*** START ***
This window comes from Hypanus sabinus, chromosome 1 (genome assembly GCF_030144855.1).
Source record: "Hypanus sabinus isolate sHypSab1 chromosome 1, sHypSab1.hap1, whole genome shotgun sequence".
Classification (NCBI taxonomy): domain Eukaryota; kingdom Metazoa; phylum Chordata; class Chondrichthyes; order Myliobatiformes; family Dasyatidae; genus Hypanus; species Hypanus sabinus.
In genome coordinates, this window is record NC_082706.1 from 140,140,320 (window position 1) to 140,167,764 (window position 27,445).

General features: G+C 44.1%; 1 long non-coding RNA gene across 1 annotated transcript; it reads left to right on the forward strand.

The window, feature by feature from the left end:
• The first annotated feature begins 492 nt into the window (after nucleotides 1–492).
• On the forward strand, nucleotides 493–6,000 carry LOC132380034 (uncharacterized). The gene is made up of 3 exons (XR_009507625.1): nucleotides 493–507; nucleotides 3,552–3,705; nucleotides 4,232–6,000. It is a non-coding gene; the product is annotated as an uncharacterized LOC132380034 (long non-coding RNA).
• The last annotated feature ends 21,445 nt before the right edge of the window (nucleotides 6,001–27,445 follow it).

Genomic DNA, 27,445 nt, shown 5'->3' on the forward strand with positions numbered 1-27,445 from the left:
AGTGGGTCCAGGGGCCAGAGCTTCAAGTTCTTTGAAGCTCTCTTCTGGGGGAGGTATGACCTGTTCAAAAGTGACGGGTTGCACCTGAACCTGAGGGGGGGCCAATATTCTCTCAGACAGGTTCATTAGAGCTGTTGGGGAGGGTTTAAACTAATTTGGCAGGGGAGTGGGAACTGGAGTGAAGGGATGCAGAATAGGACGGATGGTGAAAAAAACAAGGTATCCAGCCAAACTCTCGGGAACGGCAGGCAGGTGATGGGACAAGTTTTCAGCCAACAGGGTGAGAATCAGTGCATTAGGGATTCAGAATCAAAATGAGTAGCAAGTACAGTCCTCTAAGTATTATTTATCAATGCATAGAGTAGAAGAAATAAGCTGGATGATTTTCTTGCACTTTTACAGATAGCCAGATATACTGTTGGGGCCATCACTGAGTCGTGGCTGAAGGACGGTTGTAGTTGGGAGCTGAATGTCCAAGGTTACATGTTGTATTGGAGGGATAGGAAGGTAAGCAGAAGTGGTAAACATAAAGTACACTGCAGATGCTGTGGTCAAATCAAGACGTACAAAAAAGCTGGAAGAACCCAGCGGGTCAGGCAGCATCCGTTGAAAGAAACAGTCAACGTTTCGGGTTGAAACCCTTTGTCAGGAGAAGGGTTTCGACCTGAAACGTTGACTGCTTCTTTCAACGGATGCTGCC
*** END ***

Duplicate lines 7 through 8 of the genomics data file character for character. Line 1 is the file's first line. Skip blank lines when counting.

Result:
• The first annotated feature begins 492 nt into the window (after nucleotides 1–492).
• On the forward strand, nucleotides 493–6,000 carry LOC132380034 (uncharacterized). The gene is made up of 3 exons (XR_009507625.1): nucleotides 493–507; nucleotides 3,552–3,705; nucleotides 4,232–6,000. It is a non-coding gene; the product is annotated as an uncharacterized LOC132380034 (long non-coding RNA).